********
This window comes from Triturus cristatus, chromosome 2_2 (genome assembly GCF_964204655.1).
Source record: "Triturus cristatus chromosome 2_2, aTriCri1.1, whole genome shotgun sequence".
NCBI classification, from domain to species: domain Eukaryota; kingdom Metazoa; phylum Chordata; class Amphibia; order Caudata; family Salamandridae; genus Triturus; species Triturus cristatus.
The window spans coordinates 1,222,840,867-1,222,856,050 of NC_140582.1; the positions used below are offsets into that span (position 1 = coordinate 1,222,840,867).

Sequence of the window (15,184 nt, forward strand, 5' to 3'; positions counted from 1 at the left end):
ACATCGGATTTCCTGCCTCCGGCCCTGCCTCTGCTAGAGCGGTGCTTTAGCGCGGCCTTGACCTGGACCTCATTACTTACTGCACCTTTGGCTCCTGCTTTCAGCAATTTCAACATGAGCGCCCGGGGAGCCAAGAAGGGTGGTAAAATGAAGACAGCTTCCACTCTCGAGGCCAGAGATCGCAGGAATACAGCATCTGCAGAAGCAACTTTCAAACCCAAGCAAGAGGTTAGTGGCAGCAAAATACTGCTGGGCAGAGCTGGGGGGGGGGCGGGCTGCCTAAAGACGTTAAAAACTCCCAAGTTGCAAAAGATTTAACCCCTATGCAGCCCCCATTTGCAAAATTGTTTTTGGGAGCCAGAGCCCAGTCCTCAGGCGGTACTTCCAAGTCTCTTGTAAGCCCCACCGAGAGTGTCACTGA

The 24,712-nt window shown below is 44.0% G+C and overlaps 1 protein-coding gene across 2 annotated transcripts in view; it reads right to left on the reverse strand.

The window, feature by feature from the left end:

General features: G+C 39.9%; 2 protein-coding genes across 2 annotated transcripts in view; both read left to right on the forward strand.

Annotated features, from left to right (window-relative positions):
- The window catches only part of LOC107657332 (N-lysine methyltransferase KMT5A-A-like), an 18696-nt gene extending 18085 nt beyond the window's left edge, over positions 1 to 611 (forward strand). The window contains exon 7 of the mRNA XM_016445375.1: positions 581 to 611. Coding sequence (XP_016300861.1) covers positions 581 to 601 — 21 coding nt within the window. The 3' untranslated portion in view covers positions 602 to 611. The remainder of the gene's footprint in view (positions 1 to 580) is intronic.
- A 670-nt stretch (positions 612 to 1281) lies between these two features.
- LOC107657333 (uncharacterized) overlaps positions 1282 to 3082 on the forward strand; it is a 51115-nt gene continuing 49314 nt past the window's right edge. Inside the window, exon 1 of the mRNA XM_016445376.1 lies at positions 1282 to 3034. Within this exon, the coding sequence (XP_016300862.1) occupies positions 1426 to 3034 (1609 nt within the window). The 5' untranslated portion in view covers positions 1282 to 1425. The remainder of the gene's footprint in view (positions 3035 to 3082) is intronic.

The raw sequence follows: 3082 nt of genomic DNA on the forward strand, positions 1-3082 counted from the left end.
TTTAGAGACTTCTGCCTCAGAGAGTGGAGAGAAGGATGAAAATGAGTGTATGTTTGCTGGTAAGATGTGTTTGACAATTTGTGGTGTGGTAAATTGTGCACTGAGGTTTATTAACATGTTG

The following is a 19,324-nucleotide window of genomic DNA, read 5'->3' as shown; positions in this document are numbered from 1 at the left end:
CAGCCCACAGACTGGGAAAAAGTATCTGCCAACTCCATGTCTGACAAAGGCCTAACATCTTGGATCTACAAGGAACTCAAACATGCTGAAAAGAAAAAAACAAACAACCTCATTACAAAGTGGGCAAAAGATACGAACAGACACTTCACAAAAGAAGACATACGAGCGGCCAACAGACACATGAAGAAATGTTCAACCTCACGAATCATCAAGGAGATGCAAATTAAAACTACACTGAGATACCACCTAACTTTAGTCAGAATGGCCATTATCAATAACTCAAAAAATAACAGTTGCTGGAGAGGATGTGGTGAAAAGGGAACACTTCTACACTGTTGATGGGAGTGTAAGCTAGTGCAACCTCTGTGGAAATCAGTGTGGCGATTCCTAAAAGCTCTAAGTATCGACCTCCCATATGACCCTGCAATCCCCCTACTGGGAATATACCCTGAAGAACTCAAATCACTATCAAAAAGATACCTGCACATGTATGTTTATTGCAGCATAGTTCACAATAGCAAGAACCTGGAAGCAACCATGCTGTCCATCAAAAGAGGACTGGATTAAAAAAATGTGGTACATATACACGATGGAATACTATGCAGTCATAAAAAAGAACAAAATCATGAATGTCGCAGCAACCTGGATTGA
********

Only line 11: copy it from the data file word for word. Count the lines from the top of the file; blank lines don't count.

- The window catches only part of LOC107657332 (N-lysine methyltransferase KMT5A-A-like), an 18696-nt gene extending 18085 nt beyond the window's left edge, over positions 1 to 611 (forward strand). The window contains exon 7 of the mRNA XM_016445375.1: positions 581 to 611. Coding sequence (XP_016300861.1) covers positions 581 to 601 — 21 coding nt within the window. The 3' untranslated portion in view covers positions 602 to 611. The remainder of the gene's footprint in view (positions 1 to 580) is intronic.